Adolescence and early adulthood is a time of defining what one is “about” – finding and claiming an identity. We know a lot about this process for middle-class youth, but not as much for young people that have grown up in some of the poorest neighborhoods in the U.S. This talk draws from the book, Coming of Age in the Other America, to discuss how neighborhoods matter, outline identity-making for a group of youth in Baltimore, and explore how we can use public policy to disrupt the cycle of neighborhood and family poverty.
Susan Clampet-Lundquist is an associate professor of sociology at Saint Joseph’s University. She received her PhD in Sociology and Master’s in Demography from the University of Pennsylvania, and a Master’s in Urban Studies from Temple University. Her research focuses on urban neighborhoods, families, adolescent risk behavior, and social policy. Much of her social policy work has focused on the effects of housing mobility initiatives for low-income families in Philadelphia and Baltimore who have moved through HOPE VI and Moving to Opportunity. Coming of Age in the Other America, her book written with Stefanie DeLuca and Kathryn Edin, examines urban inequality through the experiences of young adults in Baltimore. In addition, she is working on a research project in which 150 teenagers in high-crime neighborhoods in Philadelphia were interviewed about their concerns about neighborhood safety and experiences with police.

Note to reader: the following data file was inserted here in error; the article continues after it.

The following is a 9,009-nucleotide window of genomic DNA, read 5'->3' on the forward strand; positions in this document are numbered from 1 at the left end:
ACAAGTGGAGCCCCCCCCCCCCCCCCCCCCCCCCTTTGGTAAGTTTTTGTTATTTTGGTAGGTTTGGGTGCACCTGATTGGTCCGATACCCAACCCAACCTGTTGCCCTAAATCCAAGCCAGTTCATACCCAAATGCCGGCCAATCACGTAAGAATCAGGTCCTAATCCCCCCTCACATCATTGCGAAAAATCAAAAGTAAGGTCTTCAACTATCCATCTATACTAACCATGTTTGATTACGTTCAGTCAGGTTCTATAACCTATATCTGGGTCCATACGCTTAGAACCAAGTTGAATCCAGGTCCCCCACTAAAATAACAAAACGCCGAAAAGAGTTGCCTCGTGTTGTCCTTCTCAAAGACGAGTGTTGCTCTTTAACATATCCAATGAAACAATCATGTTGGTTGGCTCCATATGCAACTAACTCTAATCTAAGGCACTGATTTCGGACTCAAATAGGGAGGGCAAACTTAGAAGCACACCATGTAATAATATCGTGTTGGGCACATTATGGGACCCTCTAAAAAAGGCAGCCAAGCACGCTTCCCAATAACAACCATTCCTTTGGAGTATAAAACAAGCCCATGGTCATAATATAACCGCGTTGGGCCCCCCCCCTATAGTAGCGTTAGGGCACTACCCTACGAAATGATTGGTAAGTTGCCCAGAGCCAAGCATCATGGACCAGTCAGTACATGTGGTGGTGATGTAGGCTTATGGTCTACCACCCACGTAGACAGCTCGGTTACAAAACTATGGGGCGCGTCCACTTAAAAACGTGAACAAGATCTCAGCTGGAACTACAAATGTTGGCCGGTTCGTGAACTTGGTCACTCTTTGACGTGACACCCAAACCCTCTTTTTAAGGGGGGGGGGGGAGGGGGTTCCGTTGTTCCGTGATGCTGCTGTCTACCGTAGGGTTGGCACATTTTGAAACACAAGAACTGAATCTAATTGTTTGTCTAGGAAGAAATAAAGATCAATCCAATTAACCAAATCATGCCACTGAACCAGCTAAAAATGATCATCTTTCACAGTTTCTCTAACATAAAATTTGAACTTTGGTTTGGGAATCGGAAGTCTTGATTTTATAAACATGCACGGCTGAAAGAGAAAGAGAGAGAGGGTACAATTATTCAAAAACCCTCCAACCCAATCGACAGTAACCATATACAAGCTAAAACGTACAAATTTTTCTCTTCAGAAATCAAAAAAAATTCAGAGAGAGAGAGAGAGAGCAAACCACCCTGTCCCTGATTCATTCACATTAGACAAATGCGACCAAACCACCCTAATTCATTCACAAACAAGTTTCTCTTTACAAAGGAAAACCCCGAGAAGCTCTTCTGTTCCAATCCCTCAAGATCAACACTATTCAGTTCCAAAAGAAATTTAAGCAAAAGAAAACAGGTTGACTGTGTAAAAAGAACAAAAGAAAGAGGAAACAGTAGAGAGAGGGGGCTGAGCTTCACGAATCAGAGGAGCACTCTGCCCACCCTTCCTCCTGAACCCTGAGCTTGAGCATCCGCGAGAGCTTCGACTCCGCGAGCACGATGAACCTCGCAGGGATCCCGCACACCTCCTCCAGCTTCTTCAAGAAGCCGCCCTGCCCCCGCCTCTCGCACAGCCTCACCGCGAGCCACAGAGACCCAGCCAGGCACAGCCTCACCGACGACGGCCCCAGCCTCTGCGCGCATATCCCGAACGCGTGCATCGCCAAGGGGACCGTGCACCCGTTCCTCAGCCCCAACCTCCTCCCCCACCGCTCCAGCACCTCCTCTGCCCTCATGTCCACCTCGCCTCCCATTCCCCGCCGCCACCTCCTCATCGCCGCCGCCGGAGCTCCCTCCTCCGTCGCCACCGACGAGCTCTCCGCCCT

Date & Time
September 15, 2017
12:15 pm-1:30 pm
Faculty Lounge, 3rd Floor
311 N. Fifth St.
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